Using a libretto by Jules Barbier (also the librettist for Gounod’s Faust) and his brother Pierre, Hoffmann is based on the “memoirs” of E.T.A. Hoffmann, a German writer, composer, and painter best known for mysterious stories featuring supernatural characters and devices, including the tale that became The Nutcracker. Mixing fantasy and realism, the three acts with epilogue and prologue tell of four of Hoffmann’s love affairs, which he recounts to a group of students in a Nuremberg tavern.
The tavern fills with students (“Drig! Drig! Drig!”) who call on the tavern master Luther to give them beer and wine, and to keep filling their glasses until morning. They tease Luther as they bang their pewter mugs on the tables and improvise increasingly silly verses to a rowdy drinking song. Saying that Luther is a good man with a good cellar and his wife a true daughter of Eve, nonetheless tomorrow they will thrash him, ransack his cellar, and abduct his wife. Luther ignores these sallies as he tries to provide drinks for all of them.
The poet Hoffmann enters with his ubiquitous friend Nicklausse (a trousers role for mezzo-soprano), who is also his Muse in disguise and who protects him throughout the opera. The students demand that Hoffmann amuse them with a story. Hoffmann obliges them with the legend of Kleinzach, a dwarf in the court of Eisenach (“Il était une fois à la cour d’Eisenach”). The woeful Kleinzach had legs that went “clic clac,” had a hump for a stomach, a nose black with tobacco, and a head that went “crick crack.” The reveling students echo his ludicrous descriptions.
As Hoffmann is describing Kleinzach’s features, the music and tempo change as Hoffmann falls into a reverie. He describes a beautiful face that he sees once more, remembering how he followed this woman, leaving his father’s house like a madman to pursue her across the countryside. He rhapsodizes about her dark hair, her beautiful blue eyes, and the sweet and vibrant voice which still resonates in his heart. Lost in his memories, he is startled out of them by the demand that he finish the story of Kleinzach.
In each of Hoffmann’s encounters with a woman, including the Prologue and Finale, there is a malevolent nemesis who thwarts his happiness. In the Giulietta act, the bass-baritone who sings all four of these roles is named Dappertutto. Supernatural powers are a frequent plot device in the actual tales by E.T.A. Hoffmann, three of whose stories were used in devising the libretto. Dappertutto uses his dark arts to charm Giulietta into stealing Hoffmann’s reflection with a magical mirror. He induces Giulietta to do so by offering her a ring she can’t resist. He addresses the diamond, telling it to sparkle (“Scintille, diamant”), like a mirror that captures a lark, to fascinate and entice her. Either a lark or a woman fly with its wings or her heart to this conquering bait. One leaves its life there, the other loses her soul.
One of Hoffmann’s tales is set in Venice at the courtesan Giulietta’s palace overlooking the Grand Canal. Giulietta and Niklausse join in the famous Barcarolle. They sing of the lovely night, the night of love (“Belle nuit”) and ask the night to smile upon them and bestow its kisses, as time flies and carries away their tender thoughts. The night is sweeter than the day.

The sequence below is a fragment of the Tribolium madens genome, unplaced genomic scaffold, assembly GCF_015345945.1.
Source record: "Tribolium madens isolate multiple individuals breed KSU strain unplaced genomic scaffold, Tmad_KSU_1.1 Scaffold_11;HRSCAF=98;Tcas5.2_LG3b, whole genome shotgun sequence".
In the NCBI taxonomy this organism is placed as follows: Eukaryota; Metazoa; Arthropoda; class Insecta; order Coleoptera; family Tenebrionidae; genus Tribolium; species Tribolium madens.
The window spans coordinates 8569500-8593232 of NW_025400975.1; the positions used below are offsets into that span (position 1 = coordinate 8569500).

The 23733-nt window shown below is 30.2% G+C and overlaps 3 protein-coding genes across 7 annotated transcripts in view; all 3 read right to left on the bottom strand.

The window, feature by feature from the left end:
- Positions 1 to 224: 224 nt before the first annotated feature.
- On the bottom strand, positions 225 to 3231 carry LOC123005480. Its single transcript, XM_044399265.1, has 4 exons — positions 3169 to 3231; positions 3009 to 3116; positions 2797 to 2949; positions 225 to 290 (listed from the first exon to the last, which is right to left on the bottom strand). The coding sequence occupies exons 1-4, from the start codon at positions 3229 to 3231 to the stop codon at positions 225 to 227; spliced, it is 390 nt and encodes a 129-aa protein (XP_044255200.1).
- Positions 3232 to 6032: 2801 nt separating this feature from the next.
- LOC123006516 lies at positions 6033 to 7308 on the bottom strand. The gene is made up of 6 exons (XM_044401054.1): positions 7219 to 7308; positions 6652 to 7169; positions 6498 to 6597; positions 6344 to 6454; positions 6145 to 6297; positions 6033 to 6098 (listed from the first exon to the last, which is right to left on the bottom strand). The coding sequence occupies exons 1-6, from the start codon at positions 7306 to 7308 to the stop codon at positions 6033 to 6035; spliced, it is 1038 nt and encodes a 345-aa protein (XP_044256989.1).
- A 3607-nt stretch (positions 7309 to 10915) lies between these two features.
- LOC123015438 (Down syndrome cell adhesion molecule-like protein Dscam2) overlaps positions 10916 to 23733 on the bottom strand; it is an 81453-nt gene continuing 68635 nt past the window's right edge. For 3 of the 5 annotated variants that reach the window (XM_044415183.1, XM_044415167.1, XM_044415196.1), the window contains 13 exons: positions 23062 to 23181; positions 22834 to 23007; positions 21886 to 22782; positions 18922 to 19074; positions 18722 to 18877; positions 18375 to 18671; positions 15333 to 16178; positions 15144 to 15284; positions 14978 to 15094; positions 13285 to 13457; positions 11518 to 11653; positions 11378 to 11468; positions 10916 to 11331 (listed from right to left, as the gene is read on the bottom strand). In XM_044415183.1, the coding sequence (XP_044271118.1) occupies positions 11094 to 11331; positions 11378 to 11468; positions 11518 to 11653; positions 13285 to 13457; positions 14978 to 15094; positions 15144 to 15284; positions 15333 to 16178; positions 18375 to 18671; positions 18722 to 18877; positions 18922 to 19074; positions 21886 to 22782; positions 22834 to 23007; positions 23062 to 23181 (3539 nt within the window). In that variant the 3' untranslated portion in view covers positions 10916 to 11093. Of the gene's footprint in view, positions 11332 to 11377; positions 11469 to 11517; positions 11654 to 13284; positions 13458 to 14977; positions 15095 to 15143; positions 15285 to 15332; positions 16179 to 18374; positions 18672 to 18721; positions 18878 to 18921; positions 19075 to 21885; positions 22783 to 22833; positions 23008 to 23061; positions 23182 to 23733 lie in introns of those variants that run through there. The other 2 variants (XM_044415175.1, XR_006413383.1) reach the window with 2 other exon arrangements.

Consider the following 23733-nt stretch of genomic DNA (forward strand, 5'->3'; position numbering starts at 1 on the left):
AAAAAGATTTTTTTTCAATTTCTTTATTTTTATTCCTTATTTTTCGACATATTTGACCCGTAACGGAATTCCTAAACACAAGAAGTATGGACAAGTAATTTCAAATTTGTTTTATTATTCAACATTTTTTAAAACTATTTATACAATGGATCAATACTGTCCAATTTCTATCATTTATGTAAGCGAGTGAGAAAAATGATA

In the scene that ends the act set in Venice, Hoffmann despairs of his love for Giulietta. Alas, his heart has again gone astray (“Hélas mon coeur.”) He curses the love that consumes him, but cannot calm his reason. With her face and gaze as clear as dawn, he hates her and adores her! The demonic Dappertutto mocks Hoffmann for being in love in vain again, and taunts him that the beautiful courtesan has sold her kisses to all of the men present. Giulietta laments that while she adores Hoffmann, she can’t resist Dappertutto’s spell and the diamond ring with which he has bribed her to steal Hoffmann’s reflection. Nicklausse knows that his friend burns with love again, and fears his heart will break. Giulietta’s guests, including a betrayed former lover and her current paramour, alternately deride Hoffmann and commiserate with him. The guests pity the lovesick poet and observe that Giulietta captures hearts only to break them. Warning Hoffmann that whoever adores her is cursed and will die from her kiss, they urge him to calm his heart, ending with a despairing “alas.”
Following his third and final story of failed love, Hoffmann is back in the tavern, dead drunk. The woman whom he hoped to be his fourth love, the actress Stella, enters after her performance, but he is too drunk to notice her presence. Hoffmann’s nemesis, this time in the person of Lindorf, escorts Stella away. In the Finale, Hoffmann’s Muse reclaims him as her own. From the ashes of his heart (“Des cendres de ton coeur”), his genius will be rekindled and serenity will smile on his sorrows. His Muse will soothe his blessed suffering. Hoffmann regains consciousness and hears the Muse, Stella and Lindorf, invisible to him, proclaim that while he has been ennobled by love, even greater is his growth as a result of his tears.